# Probability with a collection problem

A collection of tickets comes in four colors: red, blue, white, and green. There are twice as many reds as blues, equal numbers of blues and whites, and three times as many green as whites. I choose 5 tickets at random with replacement. Let $X$ be the number of different colors that appear.

a) Find a numerical expression for $P(X\ge 4)$.

b) Find a numercial expression for $E(X)$.

My understanding of this problem is that $P(X\ge 4)$ is the same as $P(X=4)$ since there are only four colors to choose so that X cannot be 5. Then it becomes a hypergeometric distribution. But the answer on the solution manual is pretty scary which is $$\dfrac{5!}{1!1!1!2!}[2(1/7)^3(2/7)(3/7)+(1/7)^2(2/7)^2(3/7)+(1/7)^2(2/7)(3/7)^2]$$

and $E(X)$ is $$2[1-(6/7)^5]+1-(5/7)^5 + 1- (4/7)^5$$ Could someone explain a little bit for me? I am so confused.

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Here’s an extended explanation for the first part.

Let $n$ be the number of blue tickets; then there are $n$ white tickets, $2n$ red tickets, and $3n$ green tickets, for a total of $7n$ tickets. Thus, $1/7$ of the tickets are blue, $1/7$ are white, $2/7$ are red, and $3/7$ are green. This means that the probability of drawing a blue ticket is $1/7$, as is the probability of drawing a white ticket, while the probability of drawing a red ticket is $2/7$, and that of drawing a green ticket is $3/7$.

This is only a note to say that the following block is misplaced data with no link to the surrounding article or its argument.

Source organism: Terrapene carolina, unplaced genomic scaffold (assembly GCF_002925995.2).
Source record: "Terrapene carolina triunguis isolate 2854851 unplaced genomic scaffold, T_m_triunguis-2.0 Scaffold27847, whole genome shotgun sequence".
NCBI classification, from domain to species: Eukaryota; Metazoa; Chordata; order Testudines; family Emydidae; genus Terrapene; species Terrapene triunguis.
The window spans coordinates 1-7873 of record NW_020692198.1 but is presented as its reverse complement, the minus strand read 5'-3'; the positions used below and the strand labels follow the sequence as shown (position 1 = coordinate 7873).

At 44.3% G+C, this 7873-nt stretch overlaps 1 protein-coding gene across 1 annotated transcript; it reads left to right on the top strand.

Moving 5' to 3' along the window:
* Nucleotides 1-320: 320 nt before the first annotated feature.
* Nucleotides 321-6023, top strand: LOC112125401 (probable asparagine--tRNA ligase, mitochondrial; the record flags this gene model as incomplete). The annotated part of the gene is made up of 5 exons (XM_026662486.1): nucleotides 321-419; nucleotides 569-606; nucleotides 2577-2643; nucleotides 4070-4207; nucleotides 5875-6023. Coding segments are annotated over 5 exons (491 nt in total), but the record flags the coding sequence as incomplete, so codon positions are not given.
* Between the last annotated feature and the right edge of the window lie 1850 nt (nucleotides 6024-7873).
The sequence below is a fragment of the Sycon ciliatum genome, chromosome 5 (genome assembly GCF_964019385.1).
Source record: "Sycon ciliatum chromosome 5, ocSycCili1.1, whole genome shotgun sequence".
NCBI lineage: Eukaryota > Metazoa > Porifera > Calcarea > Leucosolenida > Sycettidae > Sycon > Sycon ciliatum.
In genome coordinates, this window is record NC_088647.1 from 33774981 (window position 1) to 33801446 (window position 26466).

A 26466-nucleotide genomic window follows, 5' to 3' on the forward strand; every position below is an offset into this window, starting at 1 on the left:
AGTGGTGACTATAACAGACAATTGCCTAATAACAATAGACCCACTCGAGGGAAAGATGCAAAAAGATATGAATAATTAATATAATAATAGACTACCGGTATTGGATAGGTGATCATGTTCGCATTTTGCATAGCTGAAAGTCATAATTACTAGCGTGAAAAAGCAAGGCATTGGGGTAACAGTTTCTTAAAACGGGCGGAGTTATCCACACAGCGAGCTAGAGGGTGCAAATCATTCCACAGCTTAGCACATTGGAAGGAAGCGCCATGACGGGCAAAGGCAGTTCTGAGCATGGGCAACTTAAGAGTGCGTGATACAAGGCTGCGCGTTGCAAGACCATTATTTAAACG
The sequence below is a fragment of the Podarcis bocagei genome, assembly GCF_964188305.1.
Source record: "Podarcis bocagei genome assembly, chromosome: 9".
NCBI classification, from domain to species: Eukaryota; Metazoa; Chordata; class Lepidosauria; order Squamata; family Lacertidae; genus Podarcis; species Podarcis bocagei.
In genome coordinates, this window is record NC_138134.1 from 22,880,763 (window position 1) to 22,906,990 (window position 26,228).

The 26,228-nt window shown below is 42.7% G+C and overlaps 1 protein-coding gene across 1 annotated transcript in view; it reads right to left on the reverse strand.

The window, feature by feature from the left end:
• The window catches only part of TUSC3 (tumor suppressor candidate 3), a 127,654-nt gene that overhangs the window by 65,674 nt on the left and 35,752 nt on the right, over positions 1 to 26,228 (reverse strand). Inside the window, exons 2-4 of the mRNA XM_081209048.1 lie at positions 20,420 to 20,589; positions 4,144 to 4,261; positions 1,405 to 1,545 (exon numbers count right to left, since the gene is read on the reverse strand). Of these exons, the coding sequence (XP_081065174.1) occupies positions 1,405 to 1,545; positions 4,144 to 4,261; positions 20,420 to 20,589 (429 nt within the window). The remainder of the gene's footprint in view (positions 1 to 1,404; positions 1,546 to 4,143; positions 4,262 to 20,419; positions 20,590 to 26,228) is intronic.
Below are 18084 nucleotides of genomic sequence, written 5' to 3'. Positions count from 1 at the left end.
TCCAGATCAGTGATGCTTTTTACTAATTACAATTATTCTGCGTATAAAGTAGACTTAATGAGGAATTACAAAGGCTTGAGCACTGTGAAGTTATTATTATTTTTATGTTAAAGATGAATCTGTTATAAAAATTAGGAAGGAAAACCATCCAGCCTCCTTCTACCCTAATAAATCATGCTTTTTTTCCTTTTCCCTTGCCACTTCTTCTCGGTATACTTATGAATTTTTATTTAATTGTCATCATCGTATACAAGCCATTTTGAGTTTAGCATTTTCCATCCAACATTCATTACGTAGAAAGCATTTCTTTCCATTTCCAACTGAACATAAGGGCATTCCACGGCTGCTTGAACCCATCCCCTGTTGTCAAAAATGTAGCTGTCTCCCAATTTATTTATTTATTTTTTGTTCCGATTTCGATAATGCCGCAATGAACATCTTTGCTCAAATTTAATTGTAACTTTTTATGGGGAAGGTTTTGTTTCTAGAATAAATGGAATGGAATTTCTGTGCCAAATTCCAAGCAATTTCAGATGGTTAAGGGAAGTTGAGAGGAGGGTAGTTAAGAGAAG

As you say, the probability of getting at least $4$ colors is the same as the probability of getting exactly $4$ colors. Since we’re drawing $5$ tickets, this happens only when we draw two tickets of one color and one of each of the other three colors. This can happen in four ways, one for each of the colors that can be doubled. Let’s look at just one of these ways to start with: what’s the probability of drawing two red tickets and one of each of the other three colors?

The tickets could come out in lots of different orders; some of the possibilities are RWRBG, WBRRG, and GWRBR. It’s not hard to calculate the probability of any one of these results: for instance, the probability of the drawing RWRBG is $$\left(\frac27\right)\left(\frac17\right)\left(\frac27\right)\left(\frac17\right)\left(\frac37\right)=\left(\frac17\right)^2\left(\frac27\right)^2\left(\frac37\right).$$ In fact, every order of draws that results in two reds and one of each of the other colors has this same probability, $(1/7)^2(2/7)^2(3/7)$. To find the total probability of getting two reds and one of each of the other colors, we need to know in how many different orders such tickets can be drawn.

In the string of $5$ draws there are $\binom52$ different places in which the two reds could appear. Once we know where they are, the blue can appear in any of the $3$ remaining places, the white in either of the $2$ that remain after that, and at that point there’s no choice for the green. This gives us a total of $$\binom52 \cdot 3\cdot 2 = \frac{5!}{2!3!}\cdot 3\cdot 2 = \frac{5!}{2}=\frac{5!}{1!1!1!2!}$$ orders, and hence a total probability of $$\frac{5!}{1!1!1!2!}\left(\frac17\right)^2\left(\frac27\right)^2\left(\frac37\right)$$ of drawing two reds and one of each of the other colors. This is the middle term of that scary answer (after you multiply through to get rid of the square brackets).

The other two terms are found similarly. The third term corresponds to drawing two greens (hence the $(3/7)^2$ and one of each of the other three colors. The first term actually combines two terms: the probability of drawing two blues and one of each of the other colors is $(1/7)^2(1/7)(2/7)(3/7)=(1/7)^3(2/7)(3/7)$, and so is the probability of drawing two whites and one of each of the other two colors, so they’ve been combined into a single term with an extra factor of $2$. The number of possible orders is the same in each case, which is why the factor of ${5!\choose 1!1!1!2!}$ can be pulled out of all the terms.